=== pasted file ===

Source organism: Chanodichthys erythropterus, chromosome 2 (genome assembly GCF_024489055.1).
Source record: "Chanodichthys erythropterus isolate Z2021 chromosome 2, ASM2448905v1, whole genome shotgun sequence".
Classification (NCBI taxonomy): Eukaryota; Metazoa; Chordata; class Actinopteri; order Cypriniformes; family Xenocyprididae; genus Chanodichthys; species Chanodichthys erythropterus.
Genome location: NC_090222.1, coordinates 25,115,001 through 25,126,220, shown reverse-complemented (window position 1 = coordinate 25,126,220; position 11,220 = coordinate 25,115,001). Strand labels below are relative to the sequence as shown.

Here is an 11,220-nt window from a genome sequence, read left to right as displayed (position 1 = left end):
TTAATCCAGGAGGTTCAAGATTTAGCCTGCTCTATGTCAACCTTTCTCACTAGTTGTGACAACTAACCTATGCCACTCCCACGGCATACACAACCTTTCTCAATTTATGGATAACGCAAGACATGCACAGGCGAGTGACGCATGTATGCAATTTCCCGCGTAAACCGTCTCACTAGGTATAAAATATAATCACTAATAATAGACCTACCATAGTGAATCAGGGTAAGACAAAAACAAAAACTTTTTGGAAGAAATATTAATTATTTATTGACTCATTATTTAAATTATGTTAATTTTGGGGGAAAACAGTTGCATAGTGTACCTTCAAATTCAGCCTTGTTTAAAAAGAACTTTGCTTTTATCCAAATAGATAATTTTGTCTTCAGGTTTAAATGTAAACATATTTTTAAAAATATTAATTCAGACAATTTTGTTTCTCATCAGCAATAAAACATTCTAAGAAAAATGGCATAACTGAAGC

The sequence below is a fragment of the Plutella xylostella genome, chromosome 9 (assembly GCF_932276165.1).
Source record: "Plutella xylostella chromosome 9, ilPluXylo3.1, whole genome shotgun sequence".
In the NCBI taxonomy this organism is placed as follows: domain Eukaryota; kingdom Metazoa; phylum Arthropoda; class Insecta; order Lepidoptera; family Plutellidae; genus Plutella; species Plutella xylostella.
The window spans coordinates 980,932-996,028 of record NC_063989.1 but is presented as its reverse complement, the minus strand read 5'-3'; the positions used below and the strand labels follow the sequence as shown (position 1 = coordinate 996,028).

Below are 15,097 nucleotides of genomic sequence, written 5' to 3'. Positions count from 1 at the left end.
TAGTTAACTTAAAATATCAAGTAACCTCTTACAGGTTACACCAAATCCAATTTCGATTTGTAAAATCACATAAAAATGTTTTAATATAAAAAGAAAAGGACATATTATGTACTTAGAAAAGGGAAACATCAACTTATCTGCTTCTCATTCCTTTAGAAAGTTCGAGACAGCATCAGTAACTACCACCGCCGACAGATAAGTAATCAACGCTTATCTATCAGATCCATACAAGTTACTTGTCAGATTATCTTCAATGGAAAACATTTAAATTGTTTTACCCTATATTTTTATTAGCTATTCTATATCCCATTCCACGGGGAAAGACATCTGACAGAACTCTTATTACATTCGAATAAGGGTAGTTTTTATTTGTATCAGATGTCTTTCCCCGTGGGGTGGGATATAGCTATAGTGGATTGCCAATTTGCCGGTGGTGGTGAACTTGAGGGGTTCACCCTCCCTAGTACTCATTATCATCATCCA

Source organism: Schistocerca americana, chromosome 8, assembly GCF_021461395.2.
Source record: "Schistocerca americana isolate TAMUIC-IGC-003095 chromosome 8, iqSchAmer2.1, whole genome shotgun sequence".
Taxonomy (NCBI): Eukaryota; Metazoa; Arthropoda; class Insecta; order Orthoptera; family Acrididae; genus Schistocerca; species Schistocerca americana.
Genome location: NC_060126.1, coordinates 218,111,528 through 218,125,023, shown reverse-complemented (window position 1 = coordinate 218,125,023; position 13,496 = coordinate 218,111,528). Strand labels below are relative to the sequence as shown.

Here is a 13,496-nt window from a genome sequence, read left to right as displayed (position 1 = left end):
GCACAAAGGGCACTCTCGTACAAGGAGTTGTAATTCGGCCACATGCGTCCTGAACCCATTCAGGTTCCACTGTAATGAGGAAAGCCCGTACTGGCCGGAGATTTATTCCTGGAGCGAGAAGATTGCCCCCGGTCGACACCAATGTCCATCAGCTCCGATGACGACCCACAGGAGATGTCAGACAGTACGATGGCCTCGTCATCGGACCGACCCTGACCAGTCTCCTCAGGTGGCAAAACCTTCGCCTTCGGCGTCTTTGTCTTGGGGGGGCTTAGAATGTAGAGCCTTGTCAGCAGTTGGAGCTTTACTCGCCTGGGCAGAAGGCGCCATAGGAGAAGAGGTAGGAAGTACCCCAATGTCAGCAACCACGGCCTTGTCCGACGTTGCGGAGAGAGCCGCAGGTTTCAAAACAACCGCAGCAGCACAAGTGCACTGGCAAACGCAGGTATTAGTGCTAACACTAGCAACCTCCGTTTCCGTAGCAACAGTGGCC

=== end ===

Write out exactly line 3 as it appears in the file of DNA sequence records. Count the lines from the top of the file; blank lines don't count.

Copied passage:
Classification (NCBI taxonomy): Eukaryota; Metazoa; Chordata; class Actinopteri; order Cypriniformes; family Xenocyprididae; genus Chanodichthys; species Chanodichthys erythropterus.